Sunday, August 19, 2007
It has been a very interesting year for Kyle Petty. Among the aspects of his life that we are curious about is his active involvement in the television side of NASCAR.
He drew solid reviews from fans and the press for his honesty and candor during TNT's summer race package. As usual with high profile individuals, he also had his share of detractors. Welcome to the wonderful world of the media.
This season The Daly Planet has watched every episode of Tradin' Paint, the thirty minute opinion-based talk show on SPEED. Our column of April 4th was entitled "Tradin' Paint, the show that ain't." The bottom line was that this show had lost its focus, and needed correction.
The premise of the series is simple. John Roberts hosts, and tosses out the topics to his two guests. The panel consists of one driver and a weekly rotating cast of media members. They can be from the print, TV, radio, or even Internet sides of the media world.
The original driver position was filled by Michael Waltrip, but SPEED made a change earlier this season. Kyle Petty committed to this series for the entire year, and he has made an immediate impact. Always plain-spoken, Kyle has mellowed with age into a veteran driver and owner with a good perspective on the sport in general.
Last week, Bob Pockrass from NASCAR Scene basically baited Kyle into blowing his top. It made for good TV, and included Kyle telling Bob he was full of BS and blowing smoke up the fans posteriors. This week, Tom Jensen from SPEEDtv.com proved to be a much better chat partner.
As most fans know, Kyle was playing injured after breaking his hand during an angry moment last weekend. Something hard met something human, and the human side lost the battle. No one would have blamed Kyle had he taken this weekend off, but give him credit. He showed up, and talked about his injury right off the bat.
In front of a big crowd at Michigan, Kyle proved that he certainly has come into his own in front of the camera. Commenting on the Dale Junior vs. Theresa issues of the week, he said that "the number eight needs to stay at DEI." Petty pointed out that "Dale Senior chose that number for that company and not necessarily for his son." There is a point you have not heard in the mainstream media a lot.
Jensen piped-up with his comment that since Theresa Earnhardt did not let Michael Waltrip exit DEI with his fifteen number, no one should have been surprised that she made it impossible for Junior to take the eight. Petty added "it would be like the (NFL) Redskins letting a player go, and still letting him wear the decal on the side of the helmet." Interesting perspective from a team owner.
On the subject of Kyle Busch and the Gibbs organization, Jensen said that Gibbs Racing is now "like the Oakland Raiders." They are a group that has learned to live with dysfunction and strong personalities. Kyle was firm in his statement that "Kyle Busch will make Tony Stewart and Denny Hamlin better race car drivers."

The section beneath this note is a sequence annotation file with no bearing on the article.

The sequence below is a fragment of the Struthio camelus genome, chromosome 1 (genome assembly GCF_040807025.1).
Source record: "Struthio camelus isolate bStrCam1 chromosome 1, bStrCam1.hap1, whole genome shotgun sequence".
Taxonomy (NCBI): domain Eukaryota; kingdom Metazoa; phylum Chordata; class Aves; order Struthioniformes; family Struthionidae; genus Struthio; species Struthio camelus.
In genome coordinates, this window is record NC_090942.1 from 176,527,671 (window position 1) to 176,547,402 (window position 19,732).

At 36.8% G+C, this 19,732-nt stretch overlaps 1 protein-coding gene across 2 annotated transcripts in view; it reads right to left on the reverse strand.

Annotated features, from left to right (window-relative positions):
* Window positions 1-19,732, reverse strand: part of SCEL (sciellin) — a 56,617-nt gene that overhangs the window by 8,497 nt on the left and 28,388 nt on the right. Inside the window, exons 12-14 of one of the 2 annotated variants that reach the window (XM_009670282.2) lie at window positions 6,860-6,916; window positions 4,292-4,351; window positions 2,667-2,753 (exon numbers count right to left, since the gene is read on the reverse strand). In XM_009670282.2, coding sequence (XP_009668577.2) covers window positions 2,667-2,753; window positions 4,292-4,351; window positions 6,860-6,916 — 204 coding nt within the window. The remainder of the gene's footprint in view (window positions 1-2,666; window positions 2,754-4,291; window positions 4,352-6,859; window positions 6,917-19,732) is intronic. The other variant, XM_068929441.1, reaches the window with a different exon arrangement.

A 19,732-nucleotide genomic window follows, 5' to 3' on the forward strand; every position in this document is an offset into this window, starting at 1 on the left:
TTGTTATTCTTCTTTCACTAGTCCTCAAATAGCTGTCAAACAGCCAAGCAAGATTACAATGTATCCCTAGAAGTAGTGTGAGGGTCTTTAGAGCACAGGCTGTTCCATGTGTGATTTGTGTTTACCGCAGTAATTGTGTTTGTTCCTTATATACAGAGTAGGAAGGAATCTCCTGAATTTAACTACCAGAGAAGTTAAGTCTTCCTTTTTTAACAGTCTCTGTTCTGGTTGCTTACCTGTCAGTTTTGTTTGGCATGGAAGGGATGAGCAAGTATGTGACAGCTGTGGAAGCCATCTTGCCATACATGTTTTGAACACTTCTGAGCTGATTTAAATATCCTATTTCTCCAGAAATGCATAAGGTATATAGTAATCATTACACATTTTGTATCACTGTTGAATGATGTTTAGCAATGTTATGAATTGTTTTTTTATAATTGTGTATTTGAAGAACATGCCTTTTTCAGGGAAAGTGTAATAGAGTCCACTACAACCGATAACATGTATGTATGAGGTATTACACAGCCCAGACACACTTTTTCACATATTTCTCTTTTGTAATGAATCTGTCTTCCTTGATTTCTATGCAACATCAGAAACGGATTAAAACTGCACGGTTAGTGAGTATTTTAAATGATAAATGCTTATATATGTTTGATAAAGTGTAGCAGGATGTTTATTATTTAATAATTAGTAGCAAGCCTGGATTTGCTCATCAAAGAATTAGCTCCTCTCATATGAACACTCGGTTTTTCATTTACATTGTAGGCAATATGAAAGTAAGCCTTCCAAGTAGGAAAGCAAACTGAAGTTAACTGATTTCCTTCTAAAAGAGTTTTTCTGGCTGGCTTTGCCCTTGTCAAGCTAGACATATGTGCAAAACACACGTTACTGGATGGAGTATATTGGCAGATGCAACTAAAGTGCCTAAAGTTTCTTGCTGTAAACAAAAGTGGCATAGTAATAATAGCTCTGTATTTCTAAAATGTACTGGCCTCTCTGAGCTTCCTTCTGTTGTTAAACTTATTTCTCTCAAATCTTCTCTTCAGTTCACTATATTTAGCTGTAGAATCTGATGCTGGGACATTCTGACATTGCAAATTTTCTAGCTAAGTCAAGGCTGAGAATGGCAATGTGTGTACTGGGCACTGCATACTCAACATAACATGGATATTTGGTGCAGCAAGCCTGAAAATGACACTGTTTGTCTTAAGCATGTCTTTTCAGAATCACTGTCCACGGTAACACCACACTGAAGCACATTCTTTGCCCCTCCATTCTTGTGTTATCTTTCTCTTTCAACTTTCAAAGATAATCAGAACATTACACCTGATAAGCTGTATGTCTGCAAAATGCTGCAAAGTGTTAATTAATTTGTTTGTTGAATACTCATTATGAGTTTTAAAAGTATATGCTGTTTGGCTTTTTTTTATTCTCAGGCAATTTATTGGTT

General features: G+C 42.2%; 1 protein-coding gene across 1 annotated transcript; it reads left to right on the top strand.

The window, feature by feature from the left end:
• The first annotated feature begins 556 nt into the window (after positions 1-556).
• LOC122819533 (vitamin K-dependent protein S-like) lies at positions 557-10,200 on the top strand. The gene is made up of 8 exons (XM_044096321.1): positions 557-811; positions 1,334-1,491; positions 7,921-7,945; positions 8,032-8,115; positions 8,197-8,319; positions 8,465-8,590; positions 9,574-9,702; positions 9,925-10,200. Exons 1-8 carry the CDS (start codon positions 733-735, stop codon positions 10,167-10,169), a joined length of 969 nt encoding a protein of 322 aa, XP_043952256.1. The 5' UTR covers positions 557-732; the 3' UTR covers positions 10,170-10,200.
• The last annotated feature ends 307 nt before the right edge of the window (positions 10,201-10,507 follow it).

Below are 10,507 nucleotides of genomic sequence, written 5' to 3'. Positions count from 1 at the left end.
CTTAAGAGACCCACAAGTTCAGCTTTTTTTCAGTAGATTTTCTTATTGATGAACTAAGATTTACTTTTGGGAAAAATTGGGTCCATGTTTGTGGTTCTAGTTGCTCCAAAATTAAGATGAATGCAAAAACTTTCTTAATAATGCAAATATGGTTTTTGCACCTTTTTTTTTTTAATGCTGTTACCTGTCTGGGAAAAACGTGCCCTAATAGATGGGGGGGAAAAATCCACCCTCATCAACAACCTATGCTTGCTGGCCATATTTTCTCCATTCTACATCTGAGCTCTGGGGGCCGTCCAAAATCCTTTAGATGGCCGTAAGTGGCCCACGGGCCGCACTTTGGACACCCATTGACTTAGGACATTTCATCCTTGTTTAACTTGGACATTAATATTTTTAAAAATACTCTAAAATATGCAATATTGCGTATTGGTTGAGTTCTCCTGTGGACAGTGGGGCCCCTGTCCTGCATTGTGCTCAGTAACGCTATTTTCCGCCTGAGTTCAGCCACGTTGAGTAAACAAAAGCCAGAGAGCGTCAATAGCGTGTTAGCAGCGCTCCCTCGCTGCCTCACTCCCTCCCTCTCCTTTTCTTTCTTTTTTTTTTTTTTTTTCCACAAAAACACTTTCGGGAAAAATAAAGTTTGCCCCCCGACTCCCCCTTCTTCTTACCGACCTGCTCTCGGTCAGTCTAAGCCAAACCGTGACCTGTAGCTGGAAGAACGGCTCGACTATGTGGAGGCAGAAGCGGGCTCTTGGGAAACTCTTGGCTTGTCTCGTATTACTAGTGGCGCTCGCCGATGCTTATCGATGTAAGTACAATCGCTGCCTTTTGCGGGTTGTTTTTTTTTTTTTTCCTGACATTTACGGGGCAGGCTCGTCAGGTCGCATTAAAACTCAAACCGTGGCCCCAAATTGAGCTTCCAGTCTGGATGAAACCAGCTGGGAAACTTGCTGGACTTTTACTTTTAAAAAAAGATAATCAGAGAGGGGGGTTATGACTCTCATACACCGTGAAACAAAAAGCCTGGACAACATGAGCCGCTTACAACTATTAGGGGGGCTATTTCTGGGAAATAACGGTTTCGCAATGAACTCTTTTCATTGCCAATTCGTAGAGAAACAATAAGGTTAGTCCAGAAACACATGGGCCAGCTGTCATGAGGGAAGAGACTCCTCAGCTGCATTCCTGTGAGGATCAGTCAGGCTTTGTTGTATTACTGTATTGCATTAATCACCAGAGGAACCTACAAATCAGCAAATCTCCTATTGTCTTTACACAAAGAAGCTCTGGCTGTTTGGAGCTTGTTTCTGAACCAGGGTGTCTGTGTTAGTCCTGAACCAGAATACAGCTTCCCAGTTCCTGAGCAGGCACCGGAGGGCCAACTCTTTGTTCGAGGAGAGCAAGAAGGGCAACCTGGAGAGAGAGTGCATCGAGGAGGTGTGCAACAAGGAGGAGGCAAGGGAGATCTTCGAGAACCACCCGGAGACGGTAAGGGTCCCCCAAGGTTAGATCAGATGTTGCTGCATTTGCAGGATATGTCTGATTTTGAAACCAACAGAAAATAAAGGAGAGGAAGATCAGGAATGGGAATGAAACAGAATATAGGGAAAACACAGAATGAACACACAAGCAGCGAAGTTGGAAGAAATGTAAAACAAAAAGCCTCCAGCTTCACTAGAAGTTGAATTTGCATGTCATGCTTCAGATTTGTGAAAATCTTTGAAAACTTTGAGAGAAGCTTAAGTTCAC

Petty's point was well-taken that Busch will be coming on-board wanting to prove he is just as good or better then Stewart and Hamlin. Cohesive was the key element that Petty pointed to as crucial to the future. Both alluded to the fact that back at the Gibbs shops, no one wears the individual car colors and everyone is made to feel part of one big team. There were lots of Redskins references.
From the start of this series, John Roberts had been directing the traffic and asking the questions. Over the last several weeks, he has also been making his views known, and expressing in his questions a lot of opinions that originate from the NASCAR fans. That is really what is missing in this show, and in other SPEED programming. The voice of the fans on NASCAR TV is silent.
In wrapping the show, Petty expressed the fact that the Michigan race would be about caution for some, especially the teams trying to either keep, or make, The Chase. He explained that teams have control at Michigan, but for some of these same teams, Bristol next week would be "a life changing experience."
Certainly, if anyone should know about life changing experiences, it is Kyle Petty. This one man has dealt with tremendous fame, personal loss, and now the challenge of building a second career to follow his driving days. Like many other things, he has stepped-up and given it his best effort.
I would enjoy seeing Kyle guest on Inside NEXTEL Cup, or co-host an edition of WindTunnel with Dave Despain. SPEED would be smart to offer him additional guest roles this season, in advance of someone like ESPN coming along and moving him into the Infield Studio to support Suzy Kolber.
Tradin' Paint has slowly proven to be a show worthy of a weekly view, and with a little better time control of the topics, it could cover a whole lot more ground. It will be interesting to see what SPEED does with this program for 2008.
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